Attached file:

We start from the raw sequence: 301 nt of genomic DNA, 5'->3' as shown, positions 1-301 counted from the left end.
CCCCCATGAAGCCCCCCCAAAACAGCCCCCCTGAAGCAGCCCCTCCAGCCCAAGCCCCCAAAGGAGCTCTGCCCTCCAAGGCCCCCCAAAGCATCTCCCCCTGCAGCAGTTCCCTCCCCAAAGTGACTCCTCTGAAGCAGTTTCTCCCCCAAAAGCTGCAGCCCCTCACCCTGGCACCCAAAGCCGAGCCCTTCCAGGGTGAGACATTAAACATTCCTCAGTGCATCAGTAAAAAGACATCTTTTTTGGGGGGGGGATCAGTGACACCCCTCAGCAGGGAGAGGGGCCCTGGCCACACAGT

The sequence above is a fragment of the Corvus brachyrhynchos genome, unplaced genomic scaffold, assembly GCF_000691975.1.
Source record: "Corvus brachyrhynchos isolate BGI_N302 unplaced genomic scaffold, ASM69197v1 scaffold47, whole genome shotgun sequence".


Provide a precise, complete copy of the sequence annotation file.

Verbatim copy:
We start from the raw sequence: 301 nt of genomic DNA, 5'->3' as shown, positions 1-301 counted from the left end.
CCCCCATGAAGCCCCCCCAAAACAGCCCCCCTGAAGCAGCCCCTCCAGCCCAAGCCCCCAAAGGAGCTCTGCCCTCCAAGGCCCCCCAAAGCATCTCCCCCTGCAGCAGTTCCCTCCCCAAAGTGACTCCTCTGAAGCAGTTTCTCCCCCAAAAGCTGCAGCCCCTCACCCTGGCACCCAAAGCCGAGCCCTTCCAGGGTGAGACATTAAACATTCCTCAGTGCATCAGTAAAAAGACATCTTTTTTGGGGGGGGGATCAGTGACACCCCTCAGCAGGGAGAGGGGCCCTGGCCACACAGT

The sequence above is a fragment of the Corvus brachyrhynchos genome, unplaced genomic scaffold, assembly GCF_000691975.1.
Source record: "Corvus brachyrhynchos isolate BGI_N302 unplaced genomic scaffold, ASM69197v1 scaffold47, whole genome shotgun sequence".